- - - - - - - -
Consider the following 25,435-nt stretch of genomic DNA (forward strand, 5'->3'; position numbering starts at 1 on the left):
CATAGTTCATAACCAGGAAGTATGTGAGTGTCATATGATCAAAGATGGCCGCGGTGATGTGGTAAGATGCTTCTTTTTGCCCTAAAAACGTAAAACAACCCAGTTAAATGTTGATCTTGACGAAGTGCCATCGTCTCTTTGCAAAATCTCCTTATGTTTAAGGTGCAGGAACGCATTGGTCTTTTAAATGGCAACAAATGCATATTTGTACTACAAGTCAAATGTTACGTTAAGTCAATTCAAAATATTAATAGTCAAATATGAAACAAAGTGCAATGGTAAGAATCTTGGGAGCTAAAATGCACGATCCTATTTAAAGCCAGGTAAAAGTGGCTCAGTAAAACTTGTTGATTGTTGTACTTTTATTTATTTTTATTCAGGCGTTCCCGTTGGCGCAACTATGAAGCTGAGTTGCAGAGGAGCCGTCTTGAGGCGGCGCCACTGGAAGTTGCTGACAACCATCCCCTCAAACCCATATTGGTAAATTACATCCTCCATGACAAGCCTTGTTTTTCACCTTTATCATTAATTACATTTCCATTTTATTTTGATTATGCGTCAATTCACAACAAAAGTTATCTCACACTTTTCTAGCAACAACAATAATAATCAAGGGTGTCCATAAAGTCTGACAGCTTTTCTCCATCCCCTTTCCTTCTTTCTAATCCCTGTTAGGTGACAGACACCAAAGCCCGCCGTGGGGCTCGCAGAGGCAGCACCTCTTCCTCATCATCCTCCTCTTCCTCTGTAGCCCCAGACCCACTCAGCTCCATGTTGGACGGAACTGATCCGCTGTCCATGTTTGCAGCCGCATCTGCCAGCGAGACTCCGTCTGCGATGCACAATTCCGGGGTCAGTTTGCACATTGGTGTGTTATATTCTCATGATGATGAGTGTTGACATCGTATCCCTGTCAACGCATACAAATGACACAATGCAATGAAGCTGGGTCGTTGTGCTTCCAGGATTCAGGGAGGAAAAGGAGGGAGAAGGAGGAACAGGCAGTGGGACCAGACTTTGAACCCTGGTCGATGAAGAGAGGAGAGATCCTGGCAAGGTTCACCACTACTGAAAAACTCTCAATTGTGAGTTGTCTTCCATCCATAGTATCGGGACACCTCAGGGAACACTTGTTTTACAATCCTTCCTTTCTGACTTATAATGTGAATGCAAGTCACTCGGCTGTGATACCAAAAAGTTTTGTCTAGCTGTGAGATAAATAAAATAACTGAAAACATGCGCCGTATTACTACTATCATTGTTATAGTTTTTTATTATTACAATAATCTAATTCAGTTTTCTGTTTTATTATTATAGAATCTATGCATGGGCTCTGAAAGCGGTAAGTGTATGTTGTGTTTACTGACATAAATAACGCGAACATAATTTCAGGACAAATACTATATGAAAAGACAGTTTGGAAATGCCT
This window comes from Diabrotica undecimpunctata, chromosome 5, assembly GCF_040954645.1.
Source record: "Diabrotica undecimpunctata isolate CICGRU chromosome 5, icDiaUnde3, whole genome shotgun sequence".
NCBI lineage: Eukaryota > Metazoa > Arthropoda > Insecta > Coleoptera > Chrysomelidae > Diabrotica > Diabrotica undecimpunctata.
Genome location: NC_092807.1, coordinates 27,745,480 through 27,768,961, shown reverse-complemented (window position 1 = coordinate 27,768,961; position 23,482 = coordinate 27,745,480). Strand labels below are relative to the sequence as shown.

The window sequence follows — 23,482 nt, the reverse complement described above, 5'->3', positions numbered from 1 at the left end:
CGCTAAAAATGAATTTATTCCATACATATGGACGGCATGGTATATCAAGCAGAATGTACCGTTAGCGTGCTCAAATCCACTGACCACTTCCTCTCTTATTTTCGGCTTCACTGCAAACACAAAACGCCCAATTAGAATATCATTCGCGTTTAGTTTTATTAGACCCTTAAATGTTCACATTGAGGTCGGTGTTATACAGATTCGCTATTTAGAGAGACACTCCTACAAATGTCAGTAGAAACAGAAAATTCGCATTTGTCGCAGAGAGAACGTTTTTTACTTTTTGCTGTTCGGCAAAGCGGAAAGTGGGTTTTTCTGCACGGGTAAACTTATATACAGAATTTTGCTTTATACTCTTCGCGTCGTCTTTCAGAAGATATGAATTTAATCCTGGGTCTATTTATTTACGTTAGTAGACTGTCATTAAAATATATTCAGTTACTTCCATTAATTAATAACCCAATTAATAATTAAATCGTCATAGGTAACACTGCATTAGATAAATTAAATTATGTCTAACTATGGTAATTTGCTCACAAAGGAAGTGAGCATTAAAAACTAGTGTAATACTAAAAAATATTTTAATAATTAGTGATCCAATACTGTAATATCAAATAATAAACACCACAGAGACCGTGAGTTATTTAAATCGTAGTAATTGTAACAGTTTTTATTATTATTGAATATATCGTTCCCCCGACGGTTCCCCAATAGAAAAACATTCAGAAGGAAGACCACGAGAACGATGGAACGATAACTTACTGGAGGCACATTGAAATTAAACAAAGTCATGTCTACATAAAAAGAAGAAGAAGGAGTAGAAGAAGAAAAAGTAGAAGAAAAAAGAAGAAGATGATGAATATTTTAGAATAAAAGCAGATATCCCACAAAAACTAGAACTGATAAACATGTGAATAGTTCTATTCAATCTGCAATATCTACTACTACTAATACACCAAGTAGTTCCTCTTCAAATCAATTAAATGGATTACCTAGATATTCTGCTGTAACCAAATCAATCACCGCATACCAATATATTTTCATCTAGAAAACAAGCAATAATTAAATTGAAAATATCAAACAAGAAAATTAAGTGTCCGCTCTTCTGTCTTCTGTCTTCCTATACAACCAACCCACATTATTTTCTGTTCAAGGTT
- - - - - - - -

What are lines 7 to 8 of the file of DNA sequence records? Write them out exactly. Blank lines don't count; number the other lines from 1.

The window sequence follows — 23,482 nt, the reverse complement described above, 5'->3', positions numbered from 1 at the left end:
CGCTAAAAATGAATTTATTCCATACATATGGACGGCATGGTATATCAAGCAGAATGTACCGTTAGCGTGCTCAAATCCACTGACCACTTCCTCTCTTATTTTCGGCTTCACTGCAAACACAAAACGCCCAATTAGAATATCATTCGCGTTTAGTTTTATTAGACCCTTAAATGTTCACATTGAGGTCGGTGTTATACAGATTCGCTATTTAGAGAGACACTCCTACAAATGTCAGTAGAAACAGAAAATTCGCATTTGTCGCAGAGAGAACGTTTTTTACTTTTTGCTGTTCGGCAAAGCGGAAAGTGGGTTTTTCTGCACGGGTAAACTTATATACAGAATTTTGCTTTATACTCTTCGCGTCGTCTTTCAGAAGATATGAATTTAATCCTGGGTCTATTTATTTACGTTAGTAGACTGTCATTAAAATATATTCAGTTACTTCCATTAATTAATAACCCAATTAATAATTAAATCGTCATAGGTAACACTGCATTAGATAAATTAAATTATGTCTAACTATGGTAATTTGCTCACAAAGGAAGTGAGCATTAAAAACTAGTGTAATACTAAAAAATATTTTAATAATTAGTGATCCAATACTGTAATATCAAATAATAAACACCACAGAGACCGTGAGTTATTTAAATCGTAGTAATTGTAACAGTTTTTATTATTATTGAATATATCGTTCCCCCGACGGTTCCCCAATAGAAAAACATTCAGAAGGAAGACCACGAGAACGATGGAACGATAACTTACTGGAGGCACATTGAAATTAAACAAAGTCATGTCTACATAAAAAGAAGAAGAAGGAGTAGAAGAAGAAAAAGTAGAAGAAAAAAGAAGAAGATGATGAATATTTTAGAATAAAAGCAGATATCCCACAAAAACTAGAACTGATAAACATGTGAATAGTTCTATTCAATCTGCAATATCTACTACTACTAATACACCAAGTAGTTCCTCTTCAAATCAATTAAATGGATTACCTAGATATTCTGCTGTAACCAAATCAATCACCGCATACCAATATATTTTCATCTAGAAAACAAGCAATAATTAAATTGAAAATATCAAACAAGAAAATTAAGTGTCCGCTCTTCTGTCTTCTGTCTTCCTATACAACCAACCCACATTATTTTCTGTTCAAGGTT